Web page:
Tree Rings Provide a 200-Year-Old Hurricane Record
Information extends analyses of weather cycles, human impact
Scientists have shown that an age-old "database"--tree rings--contains surprisingly accurate information about hurricane activity that occurred hundreds of years ago. By measuring different chemical forms of oxygen present in the rings, researchers identified periods when hurricanes hit areas of the Southeast more than 100 years before modern records were kept.
The technique allows scientists to extend from decades to centuries the time-frames of intense hurricane cycles and may help determine if the increase in the number of hurricanes hitting the Southeast since the mid-1990s is part of a regularly occurring cycle or due to causes such as global climate change.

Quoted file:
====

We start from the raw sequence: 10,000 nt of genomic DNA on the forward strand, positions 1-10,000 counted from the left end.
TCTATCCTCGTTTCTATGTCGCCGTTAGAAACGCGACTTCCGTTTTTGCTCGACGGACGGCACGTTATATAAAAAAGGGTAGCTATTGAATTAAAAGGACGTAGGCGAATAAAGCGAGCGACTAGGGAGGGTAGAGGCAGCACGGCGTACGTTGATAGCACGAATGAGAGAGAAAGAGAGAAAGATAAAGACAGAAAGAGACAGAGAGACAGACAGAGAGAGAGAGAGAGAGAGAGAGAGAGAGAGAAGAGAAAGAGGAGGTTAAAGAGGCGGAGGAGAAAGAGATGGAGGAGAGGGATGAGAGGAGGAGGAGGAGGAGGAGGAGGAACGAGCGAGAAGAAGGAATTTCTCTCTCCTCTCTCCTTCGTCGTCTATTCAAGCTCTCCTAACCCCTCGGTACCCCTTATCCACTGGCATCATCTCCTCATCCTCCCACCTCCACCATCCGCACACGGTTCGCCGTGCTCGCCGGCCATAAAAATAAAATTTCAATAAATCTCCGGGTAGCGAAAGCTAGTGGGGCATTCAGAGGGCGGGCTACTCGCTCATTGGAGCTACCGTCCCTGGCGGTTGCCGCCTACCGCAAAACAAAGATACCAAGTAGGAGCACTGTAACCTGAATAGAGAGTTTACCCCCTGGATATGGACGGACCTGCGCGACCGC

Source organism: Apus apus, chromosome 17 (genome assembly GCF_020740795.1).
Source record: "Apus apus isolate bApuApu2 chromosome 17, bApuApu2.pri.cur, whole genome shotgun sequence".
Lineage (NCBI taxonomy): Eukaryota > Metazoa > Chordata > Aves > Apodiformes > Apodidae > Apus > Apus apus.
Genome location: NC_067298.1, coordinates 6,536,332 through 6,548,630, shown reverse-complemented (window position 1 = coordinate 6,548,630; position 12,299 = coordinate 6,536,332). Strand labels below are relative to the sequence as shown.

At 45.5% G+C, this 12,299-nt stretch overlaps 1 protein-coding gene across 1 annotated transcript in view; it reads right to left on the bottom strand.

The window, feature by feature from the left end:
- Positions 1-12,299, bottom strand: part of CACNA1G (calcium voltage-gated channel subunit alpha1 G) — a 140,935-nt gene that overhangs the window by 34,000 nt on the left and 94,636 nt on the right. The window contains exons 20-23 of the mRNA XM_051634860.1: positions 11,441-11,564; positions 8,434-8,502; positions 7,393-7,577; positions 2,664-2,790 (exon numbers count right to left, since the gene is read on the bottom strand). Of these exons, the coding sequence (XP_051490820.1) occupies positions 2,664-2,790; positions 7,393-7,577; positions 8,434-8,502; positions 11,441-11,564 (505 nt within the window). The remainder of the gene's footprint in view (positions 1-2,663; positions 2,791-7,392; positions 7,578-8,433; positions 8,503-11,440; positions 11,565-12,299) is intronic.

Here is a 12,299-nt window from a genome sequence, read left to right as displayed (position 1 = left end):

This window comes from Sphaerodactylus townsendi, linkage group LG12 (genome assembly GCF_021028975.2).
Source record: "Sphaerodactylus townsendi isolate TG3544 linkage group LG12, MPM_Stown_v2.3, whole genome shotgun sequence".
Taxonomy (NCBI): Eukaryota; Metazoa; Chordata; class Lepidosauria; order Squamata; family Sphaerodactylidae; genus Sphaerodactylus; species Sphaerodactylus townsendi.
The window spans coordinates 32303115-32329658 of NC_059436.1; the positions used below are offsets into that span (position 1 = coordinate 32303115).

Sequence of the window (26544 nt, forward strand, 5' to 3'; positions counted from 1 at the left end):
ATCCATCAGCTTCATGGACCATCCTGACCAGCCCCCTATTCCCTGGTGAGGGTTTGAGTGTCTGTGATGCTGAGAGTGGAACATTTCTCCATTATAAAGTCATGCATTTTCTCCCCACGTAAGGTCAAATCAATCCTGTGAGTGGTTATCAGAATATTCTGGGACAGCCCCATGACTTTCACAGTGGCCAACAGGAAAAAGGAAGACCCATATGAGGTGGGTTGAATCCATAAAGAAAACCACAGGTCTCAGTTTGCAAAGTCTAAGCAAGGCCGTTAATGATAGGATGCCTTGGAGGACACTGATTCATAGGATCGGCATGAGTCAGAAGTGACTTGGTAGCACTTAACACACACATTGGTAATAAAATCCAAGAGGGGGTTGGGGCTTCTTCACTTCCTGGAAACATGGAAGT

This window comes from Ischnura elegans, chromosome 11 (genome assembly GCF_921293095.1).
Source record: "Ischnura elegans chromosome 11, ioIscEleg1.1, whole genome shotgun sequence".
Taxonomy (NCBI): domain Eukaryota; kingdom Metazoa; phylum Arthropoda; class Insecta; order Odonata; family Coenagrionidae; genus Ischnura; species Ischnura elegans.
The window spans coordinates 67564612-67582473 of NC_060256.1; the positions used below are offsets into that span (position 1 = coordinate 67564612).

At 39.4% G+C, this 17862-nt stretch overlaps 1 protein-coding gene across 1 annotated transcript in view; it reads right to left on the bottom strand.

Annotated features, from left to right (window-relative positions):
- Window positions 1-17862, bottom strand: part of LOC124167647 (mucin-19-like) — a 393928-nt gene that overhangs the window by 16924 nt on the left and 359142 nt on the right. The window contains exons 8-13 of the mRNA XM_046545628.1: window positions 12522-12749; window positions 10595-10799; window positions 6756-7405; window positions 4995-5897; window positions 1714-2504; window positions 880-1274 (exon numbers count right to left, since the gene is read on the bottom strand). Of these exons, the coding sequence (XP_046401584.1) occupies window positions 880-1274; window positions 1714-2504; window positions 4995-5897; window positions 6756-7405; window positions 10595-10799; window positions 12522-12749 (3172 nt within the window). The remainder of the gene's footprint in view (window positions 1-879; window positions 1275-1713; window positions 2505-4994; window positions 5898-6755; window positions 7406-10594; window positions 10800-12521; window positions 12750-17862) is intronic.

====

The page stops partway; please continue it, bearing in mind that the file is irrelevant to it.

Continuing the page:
Their research is being published in the Sept. 18, early online edition of the Proceedings of the National Academy of Sciences. It was funded by grants from the National Science Foundation and the University of Tennessee (UT).
To read the UT news release, go to http://www.tennessee.edu/news/article.php?id=3833.
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